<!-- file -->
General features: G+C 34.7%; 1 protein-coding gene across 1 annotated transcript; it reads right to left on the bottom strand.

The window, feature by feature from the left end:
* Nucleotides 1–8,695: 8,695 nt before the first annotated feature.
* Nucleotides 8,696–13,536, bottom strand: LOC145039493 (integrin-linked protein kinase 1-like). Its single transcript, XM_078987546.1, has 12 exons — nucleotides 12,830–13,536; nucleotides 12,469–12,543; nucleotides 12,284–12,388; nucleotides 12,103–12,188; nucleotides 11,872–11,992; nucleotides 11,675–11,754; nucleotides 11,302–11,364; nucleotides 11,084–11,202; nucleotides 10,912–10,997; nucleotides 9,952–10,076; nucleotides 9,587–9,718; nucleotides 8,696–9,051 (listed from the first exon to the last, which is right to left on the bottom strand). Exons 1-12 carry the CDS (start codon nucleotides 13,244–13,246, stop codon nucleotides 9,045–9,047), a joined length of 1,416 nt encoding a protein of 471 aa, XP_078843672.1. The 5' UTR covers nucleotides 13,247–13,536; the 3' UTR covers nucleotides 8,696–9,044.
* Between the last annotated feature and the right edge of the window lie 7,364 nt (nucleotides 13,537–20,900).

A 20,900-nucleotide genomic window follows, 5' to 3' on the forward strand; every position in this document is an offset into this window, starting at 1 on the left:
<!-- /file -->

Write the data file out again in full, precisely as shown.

General features: G+C 34.7%; 1 protein-coding gene across 1 annotated transcript; it reads right to left on the bottom strand.

The window, feature by feature from the left end:
* Nucleotides 1–8,695: 8,695 nt before the first annotated feature.
* Nucleotides 8,696–13,536, bottom strand: LOC145039493 (integrin-linked protein kinase 1-like). Its single transcript, XM_078987546.1, has 12 exons — nucleotides 12,830–13,536; nucleotides 12,469–12,543; nucleotides 12,284–12,388; nucleotides 12,103–12,188; nucleotides 11,872–11,992; nucleotides 11,675–11,754; nucleotides 11,302–11,364; nucleotides 11,084–11,202; nucleotides 10,912–10,997; nucleotides 9,952–10,076; nucleotides 9,587–9,718; nucleotides 8,696–9,051 (listed from the first exon to the last, which is right to left on the bottom strand). Exons 1-12 carry the CDS (start codon nucleotides 13,244–13,246, stop codon nucleotides 9,045–9,047), a joined length of 1,416 nt encoding a protein of 471 aa, XP_078843672.1. The 5' UTR covers nucleotides 13,247–13,536; the 3' UTR covers nucleotides 8,696–9,044.
* Between the last annotated feature and the right edge of the window lie 7,364 nt (nucleotides 13,537–20,900).

A 20,900-nucleotide genomic window follows, 5' to 3' on the forward strand; every position in this document is an offset into this window, starting at 1 on the left: